What the time limit means is the interview was more of the same. Woods offering to, in the words of the Golf Channel’s talking heads, “take ownership,” for the debacle. And just like when he’d come off the course after shooting 65 and offer trite, flippant answers about his game, he now offers little of substance beyond canned retreads from his speech from a month ago. If you’re going to get out in front of the world, at least says something of substance. At one point in the GC interview he blames his problems on the fact he got “away from my core values,” later adding he “stopped meditating.” Right. If you had continued meditating you wouldn’t have had any interest in doing nasty things to a one-time porn star — is that what I’m supposed to take away from all of this?
I think the ESPN interview, conducted by Tom Rinaldi, is clearly the stronger of the two, if only because he asks the question many have been thinking: “Why did you get married?” It was this question, along with several others at the end of the interview that I thought were the most telling:
Rinaldi: In the last four months, Tiger, what’s been the low point?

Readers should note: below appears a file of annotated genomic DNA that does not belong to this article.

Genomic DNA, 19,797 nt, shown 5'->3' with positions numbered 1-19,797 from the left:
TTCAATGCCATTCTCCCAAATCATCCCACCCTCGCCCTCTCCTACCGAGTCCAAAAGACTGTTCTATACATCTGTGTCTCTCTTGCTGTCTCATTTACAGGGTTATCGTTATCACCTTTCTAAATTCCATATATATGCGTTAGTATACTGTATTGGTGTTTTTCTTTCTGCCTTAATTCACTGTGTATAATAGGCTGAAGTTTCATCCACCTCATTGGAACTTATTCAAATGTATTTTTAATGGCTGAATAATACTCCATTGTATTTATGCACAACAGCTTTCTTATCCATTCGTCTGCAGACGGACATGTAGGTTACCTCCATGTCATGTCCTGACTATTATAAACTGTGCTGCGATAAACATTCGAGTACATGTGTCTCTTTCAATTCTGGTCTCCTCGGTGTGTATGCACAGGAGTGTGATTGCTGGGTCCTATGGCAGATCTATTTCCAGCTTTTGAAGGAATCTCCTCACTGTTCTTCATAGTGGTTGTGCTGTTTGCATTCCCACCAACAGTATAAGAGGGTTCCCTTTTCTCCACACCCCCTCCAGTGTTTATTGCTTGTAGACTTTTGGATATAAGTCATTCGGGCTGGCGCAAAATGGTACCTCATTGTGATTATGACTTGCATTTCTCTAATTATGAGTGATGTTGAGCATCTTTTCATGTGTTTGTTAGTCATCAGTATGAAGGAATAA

Woods: I’ve had a lot of low points. Just when I didn’t think it could get any lower, it got lower.
Rinaldi: An example?
Woods: When I was in treatment, out of treatment, before I went in, there were so many different low points. People I had to talk and face like my wife, like my mom.
Rinaldi: What was that moment like, either one?
Woods: They both have been brutal. They’ve both been very tough. Because I hurt them the most. Those are the two people in my life who I’m closest to and to say the things that I’ve done, truthfully to them, is … honestly … was … very painful.
Rinaldi: What was your wife’s reaction when you sat down and had that first conversation?
Woods: She was hurt, she was hurt. Very hurt. Shocked. Angry. And, you know, she had every right to be and I’m as disappointed as everyone else in my own behavior because I can’t believe I actually did that to the people I loved.
Rinaldi: I ask this question respectfully, but of course at a distance from your family life. When you look at it now, why did you get married?
Woods: Why? Because I loved her. I loved Elin with everything I have. And that’s something that makes me feel even worse, that I did this to someone I loved that much.
Rinaldi: How do you reconcile what you’ve done with that love?
Woods: We work at it.
Immediately after doing the Woods interview, the Golf Channel became the “Tiger Channel” once again. That said, I thought there was little of value added, aside from John Hawkins suggestion that Tilghman might have asked about the so-called “long list” of 14 or so women Woods has allegedly had affairs with. His response would probably have been evasive, but it would have demonstrated that Golf Channel wasn’t pulling any punches. I’d have rather heard that question than one about the silver Buddhist bracelet Woods now wears for strength.